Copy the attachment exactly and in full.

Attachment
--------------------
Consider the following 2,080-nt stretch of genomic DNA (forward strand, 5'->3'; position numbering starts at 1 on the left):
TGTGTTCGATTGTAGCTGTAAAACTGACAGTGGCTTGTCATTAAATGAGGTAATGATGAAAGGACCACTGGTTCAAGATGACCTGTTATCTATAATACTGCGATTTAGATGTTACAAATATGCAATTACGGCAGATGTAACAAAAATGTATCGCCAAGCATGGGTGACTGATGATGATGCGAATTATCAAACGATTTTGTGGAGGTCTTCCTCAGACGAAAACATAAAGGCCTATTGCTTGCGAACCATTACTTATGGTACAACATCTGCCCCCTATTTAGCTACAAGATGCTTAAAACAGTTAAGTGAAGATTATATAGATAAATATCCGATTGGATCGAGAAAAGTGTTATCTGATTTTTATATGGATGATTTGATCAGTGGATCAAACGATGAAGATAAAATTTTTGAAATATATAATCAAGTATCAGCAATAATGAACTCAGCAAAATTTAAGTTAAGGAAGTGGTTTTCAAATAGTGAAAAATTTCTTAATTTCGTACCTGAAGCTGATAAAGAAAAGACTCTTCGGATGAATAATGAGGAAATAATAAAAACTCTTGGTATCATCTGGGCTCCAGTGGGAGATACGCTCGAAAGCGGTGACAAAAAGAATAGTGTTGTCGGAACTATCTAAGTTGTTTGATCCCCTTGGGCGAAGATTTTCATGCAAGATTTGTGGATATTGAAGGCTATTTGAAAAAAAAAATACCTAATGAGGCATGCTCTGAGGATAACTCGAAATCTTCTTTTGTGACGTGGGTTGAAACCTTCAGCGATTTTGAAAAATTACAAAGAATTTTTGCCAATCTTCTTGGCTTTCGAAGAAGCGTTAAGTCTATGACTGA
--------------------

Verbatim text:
Consider the following 2,080-nt stretch of genomic DNA (forward strand, 5'->3'; position numbering starts at 1 on the left):
TGTGTTCGATTGTAGCTGTAAAACTGACAGTGGCTTGTCATTAAATGAGGTAATGATGAAAGGACCACTGGTTCAAGATGACCTGTTATCTATAATACTGCGATTTAGATGTTACAAATATGCAATTACGGCAGATGTAACAAAAATGTATCGCCAAGCATGGGTGACTGATGATGATGCGAATTATCAAACGATTTTGTGGAGGTCTTCCTCAGACGAAAACATAAAGGCCTATTGCTTGCGAACCATTACTTATGGTACAACATCTGCCCCCTATTTAGCTACAAGATGCTTAAAACAGTTAAGTGAAGATTATATAGATAAATATCCGATTGGATCGAGAAAAGTGTTATCTGATTTTTATATGGATGATTTGATCAGTGGATCAAACGATGAAGATAAAATTTTTGAAATATATAATCAAGTATCAGCAATAATGAACTCAGCAAAATTTAAGTTAAGGAAGTGGTTTTCAAATAGTGAAAAATTTCTTAATTTCGTACCTGAAGCTGATAAAGAAAAGACTCTTCGGATGAATAATGAGGAAATAATAAAAACTCTTGGTATCATCTGGGCTCCAGTGGGAGATACGCTCGAAAGCGGTGACAAAAAGAATAGTGTTGTCGGAACTATCTAAGTTGTTTGATCCCCTTGGGCGAAGATTTTCATGCAAGATTTGTGGATATTGAAGGCTATTTGAAAAAAAAAATACCTAATGAGGCATGCTCTGAGGATAACTCGAAATCTTCTTTTGTGACGTGGGTTGAAACCTTCAGCGATTTTGAAAAATTACAAAGAATTTTTGCCAATCTTCTTGGCTTTCGAAGAAGCGTTAAGTCTATGACTGA